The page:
© 2024 WLRN
Play Live Radio
Next Up:
0:00 0:00
Available On Air Stations

Already a star in the Keys, Fred the Tree is now going to Hollywood

Keys Fred the tree
Kristen Livengood / Evan Agostini/Invision/AP
Fred the Tree, a popular sight for Keys locals, is set to have a role alongside Hollywood star Jake Gyllenhaal in the remake of 1980s cult classic 'Road House'

Fred the Tree is a Keys classic: A tree growing out of another Keys classic — the old Seven Mile Bridge — that mysteriously gets decorated for Christmas every year.

The Australian pine commands a remote piece of the bridge, which closed to traffic in 1982 but still stands — in sections — parallel to the present-day Seven Mile Bridge that connects the Lower Keys to the Middle Keys.

A green burst of life visible from the heavily-traveled section of the Overseas Highways, Fred is a delight for drivers and something of a local celebrity, with 24,000 followers on his Facebook page.

So when it emerged Oscar-nominated heartthrob Jake Gyllenhaal was coming to town make a movie, the buzz in the Keys was actually about his surprise co-star: yes, Fred is going Hollywood.

The news that the beloved tree would be in the remake of cult favorite Road House were broken by Fred himself, on his Facebook page.

And, in classic Keys style, the hullabaloo was all about the timing of Fred's Christmas garb, rather than the arrival of one of Hollywood's biggest celebrities.

Apparently Gyllenhaal wants Fred "naked" for the upcoming shoot, so there will be a delay to the annual tradition that sees locals cover Fred with lights for December.

While the remake of the 1989 Patrick Swayze film — about a talented bouncer who saves a troubled small town in Missouri — will this time be set in the Keys, it will not take place at Christmastime.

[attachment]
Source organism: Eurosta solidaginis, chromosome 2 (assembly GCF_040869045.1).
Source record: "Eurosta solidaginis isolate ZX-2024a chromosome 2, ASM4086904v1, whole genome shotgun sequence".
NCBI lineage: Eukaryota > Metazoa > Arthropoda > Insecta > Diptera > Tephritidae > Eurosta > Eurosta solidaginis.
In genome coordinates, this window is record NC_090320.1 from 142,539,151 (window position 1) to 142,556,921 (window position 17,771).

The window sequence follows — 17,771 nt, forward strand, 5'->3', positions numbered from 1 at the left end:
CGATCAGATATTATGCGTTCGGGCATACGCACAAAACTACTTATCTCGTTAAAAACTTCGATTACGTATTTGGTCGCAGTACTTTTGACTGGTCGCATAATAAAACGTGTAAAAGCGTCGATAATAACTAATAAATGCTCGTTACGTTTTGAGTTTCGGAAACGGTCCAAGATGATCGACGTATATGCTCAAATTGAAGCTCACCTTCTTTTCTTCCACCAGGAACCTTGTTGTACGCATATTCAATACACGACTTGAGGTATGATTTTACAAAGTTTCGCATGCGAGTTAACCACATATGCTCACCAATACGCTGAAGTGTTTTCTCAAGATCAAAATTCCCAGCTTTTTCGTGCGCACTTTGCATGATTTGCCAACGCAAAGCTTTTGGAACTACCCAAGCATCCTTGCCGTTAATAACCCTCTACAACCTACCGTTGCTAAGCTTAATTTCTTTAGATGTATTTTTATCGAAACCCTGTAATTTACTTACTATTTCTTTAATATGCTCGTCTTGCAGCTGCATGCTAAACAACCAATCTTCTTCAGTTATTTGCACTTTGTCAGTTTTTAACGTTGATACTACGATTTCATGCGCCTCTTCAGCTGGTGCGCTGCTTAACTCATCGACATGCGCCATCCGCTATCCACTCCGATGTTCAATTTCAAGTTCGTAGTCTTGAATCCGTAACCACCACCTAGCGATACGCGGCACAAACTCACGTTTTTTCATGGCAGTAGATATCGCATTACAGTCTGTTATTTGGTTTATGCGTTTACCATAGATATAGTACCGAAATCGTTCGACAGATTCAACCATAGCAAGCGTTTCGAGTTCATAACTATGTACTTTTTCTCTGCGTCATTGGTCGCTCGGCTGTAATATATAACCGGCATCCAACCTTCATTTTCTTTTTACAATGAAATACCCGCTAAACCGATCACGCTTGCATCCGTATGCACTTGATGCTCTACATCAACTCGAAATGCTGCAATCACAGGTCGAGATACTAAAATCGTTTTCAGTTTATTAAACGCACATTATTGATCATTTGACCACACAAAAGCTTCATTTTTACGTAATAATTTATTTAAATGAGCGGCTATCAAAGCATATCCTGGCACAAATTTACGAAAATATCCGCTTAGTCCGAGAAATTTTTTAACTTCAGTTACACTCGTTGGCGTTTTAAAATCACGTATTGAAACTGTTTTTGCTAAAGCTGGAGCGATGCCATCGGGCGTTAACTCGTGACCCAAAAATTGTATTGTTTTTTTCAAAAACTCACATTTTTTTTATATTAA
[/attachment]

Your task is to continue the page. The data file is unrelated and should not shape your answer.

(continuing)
"Jake needs to reschedule," responded one Facebook fan of Fred's festive look. Another joked that Fred will now be a "celebri-tree".

Keys Film Commissioner Chad Newman has made arrangements so the film crew could capture him in his natural glory and locals wouldn't have their hard work disturbed. The crew is shooting Fred the first week of December, so the tree will be dressed up a few days later than in a typical year.

The group of festive decorators lets the Monroe County Sheriff's Office and other officials know before they go out to dress Fred for the season. But they don't disclose their schedule — or how they get onto a piece of the bridge that’s not connected to land to cover the tree with lights.

people decorate an australian pine on a disconnected section of the old Seven Mile Bridge in the Florida Keys
Kristen Livengood
for WLRN
Every year, a crew of anonymous "elves" decorate the Australian pine known as Fred the Tree on a section of the old Seven Mile Bridge.

More than just scenery, a metaphor

It seems like the delay will be worthwhile. Newman says Fred will be in an opening scene of the film — and will be somewhat pivotal to the main character's journey.

"The main character [played by] Jake Gyllenhaal arrives on a Greyhound Bus," Newman said. "They’re going to drive over the Seven Mile Bridge and they’re going to see Fred the Tree." 

But Fred is more than just scenery in Road House. He is even listed by name in the script.

"A lonely tree sitting out in the middle of a bridge, solitary, is a metaphor for the main character," said Newman, who has read the script.

Will Fred the Tree appear in the ending credits of Road House? "I don't know if he'll be credited, but I think we can all make the case that he should be," Newman said.

Road House is due to stream on Amazon Prime in 2023.

The Old Seven Mile Bridge where Fred holds court, was originally part of Flagler Railroad. Today, it remains an indelible part of the breathtaking Keys landscape.

One piece of the bridge is open as a recreation area where people bike or walk across with blue seas on both sides of their path. But the piece Fred stands out on is not connected to land.

Gwen Filosa covers the Florida Keys for WLRN. She has been reporting from the island chain for over a decade, from Cuban landings and the workforce housing crisis, to the oddities and charms of the Keys.
More On This Topic